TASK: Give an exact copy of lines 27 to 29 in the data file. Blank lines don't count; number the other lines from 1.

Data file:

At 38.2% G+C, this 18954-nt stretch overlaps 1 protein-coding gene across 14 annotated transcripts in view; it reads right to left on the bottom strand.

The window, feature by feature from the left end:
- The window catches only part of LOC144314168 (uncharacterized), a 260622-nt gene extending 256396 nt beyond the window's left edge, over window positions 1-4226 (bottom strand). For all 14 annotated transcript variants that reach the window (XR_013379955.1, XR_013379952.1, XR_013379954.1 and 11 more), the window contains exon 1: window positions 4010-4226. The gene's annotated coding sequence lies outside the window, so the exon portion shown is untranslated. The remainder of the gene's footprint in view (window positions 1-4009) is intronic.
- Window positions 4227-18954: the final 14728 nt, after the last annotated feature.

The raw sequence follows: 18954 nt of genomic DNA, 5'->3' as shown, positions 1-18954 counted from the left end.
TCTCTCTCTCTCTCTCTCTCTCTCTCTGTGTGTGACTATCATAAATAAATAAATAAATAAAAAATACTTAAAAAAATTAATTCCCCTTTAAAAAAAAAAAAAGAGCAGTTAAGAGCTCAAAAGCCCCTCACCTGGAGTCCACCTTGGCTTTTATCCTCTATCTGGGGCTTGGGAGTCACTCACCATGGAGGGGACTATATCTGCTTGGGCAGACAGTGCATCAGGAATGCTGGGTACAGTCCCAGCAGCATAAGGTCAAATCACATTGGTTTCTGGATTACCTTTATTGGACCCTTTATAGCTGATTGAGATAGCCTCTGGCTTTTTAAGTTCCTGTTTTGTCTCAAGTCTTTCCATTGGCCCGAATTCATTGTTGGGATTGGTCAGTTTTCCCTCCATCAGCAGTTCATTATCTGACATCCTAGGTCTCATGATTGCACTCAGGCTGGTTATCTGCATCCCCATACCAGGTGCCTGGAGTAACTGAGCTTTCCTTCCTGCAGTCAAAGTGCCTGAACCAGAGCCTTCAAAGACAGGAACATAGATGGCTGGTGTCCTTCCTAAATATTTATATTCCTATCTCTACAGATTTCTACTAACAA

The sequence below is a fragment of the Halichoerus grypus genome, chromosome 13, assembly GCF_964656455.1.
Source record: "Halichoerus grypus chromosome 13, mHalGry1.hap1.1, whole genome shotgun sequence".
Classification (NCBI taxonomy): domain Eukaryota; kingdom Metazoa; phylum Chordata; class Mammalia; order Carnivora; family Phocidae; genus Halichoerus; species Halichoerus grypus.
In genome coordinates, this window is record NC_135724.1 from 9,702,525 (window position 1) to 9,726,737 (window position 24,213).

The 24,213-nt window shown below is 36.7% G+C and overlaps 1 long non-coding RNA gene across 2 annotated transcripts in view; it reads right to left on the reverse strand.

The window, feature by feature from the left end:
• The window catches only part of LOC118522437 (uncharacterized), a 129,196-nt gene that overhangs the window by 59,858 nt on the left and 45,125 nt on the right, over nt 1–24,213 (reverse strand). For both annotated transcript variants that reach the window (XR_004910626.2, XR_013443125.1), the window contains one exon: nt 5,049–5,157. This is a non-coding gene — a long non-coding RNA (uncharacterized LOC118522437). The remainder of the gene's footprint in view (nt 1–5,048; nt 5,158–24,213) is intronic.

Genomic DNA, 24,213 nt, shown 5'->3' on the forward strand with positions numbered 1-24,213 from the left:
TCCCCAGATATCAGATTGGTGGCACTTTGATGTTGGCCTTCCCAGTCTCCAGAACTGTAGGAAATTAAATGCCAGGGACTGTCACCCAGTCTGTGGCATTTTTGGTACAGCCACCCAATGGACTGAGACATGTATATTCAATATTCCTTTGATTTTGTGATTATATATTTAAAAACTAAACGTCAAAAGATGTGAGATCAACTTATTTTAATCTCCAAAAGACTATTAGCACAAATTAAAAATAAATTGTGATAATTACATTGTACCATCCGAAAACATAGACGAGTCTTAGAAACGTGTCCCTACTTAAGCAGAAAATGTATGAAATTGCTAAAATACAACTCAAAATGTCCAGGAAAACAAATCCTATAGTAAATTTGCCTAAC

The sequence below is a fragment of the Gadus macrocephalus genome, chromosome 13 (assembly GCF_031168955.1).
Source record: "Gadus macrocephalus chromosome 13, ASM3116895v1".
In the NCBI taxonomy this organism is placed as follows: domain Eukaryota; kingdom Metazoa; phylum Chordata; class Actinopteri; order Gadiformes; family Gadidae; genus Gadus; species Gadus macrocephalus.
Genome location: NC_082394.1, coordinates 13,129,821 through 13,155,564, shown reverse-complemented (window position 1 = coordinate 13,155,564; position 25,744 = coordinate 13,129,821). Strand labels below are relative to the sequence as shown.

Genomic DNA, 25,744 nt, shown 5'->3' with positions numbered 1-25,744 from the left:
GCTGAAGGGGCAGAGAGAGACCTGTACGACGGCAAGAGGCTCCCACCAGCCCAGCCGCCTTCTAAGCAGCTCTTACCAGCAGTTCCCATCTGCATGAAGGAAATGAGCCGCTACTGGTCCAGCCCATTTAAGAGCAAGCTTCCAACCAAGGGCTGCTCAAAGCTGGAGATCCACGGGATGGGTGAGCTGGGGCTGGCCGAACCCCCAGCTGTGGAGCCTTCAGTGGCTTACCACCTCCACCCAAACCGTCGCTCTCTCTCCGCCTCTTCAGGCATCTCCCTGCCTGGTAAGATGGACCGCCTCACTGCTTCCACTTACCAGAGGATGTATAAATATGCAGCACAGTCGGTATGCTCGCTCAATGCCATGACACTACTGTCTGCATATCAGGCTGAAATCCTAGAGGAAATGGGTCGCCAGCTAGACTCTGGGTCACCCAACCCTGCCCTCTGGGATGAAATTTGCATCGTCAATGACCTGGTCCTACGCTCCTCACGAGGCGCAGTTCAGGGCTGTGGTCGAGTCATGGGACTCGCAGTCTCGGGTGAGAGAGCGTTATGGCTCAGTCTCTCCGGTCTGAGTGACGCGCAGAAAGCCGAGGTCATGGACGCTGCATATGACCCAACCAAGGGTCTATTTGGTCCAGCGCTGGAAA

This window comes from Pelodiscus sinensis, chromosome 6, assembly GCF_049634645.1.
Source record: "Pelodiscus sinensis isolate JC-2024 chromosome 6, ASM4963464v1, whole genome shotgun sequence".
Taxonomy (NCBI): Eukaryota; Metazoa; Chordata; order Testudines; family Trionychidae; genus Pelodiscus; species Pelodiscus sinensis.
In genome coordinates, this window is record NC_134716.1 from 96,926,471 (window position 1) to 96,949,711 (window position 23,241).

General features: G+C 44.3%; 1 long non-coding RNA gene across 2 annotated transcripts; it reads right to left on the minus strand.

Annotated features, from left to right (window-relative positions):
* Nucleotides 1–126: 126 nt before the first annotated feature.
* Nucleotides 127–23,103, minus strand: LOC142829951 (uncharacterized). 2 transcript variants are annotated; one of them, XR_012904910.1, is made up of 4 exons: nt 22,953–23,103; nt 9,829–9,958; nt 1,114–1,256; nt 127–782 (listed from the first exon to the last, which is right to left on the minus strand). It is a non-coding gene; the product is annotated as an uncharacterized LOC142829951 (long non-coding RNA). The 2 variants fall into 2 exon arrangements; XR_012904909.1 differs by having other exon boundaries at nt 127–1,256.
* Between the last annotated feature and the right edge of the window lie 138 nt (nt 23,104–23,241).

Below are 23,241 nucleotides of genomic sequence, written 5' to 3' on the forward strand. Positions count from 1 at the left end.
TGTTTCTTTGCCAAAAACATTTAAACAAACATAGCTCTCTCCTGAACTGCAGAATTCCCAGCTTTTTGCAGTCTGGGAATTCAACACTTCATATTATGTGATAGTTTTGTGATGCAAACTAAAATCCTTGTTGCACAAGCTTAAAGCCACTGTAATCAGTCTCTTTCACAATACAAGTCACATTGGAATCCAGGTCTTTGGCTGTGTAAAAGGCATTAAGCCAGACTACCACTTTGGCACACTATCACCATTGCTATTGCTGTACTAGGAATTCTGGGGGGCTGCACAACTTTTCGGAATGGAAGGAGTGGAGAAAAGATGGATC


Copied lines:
Annotated features, from left to right (window-relative positions):
* Nucleotides 1–126: 126 nt before the first annotated feature.
* Nucleotides 127–23,103, minus strand: LOC142829951 (uncharacterized). 2 transcript variants are annotated; one of them, XR_012904910.1, is made up of 4 exons: nt 22,953–23,103; nt 9,829–9,958; nt 1,114–1,256; nt 127–782 (listed from the first exon to the last, which is right to left on the minus strand). It is a non-coding gene; the product is annotated as an uncharacterized LOC142829951 (long non-coding RNA). The 2 variants fall into 2 exon arrangements; XR_012904909.1 differs by having other exon boundaries at nt 127–1,256.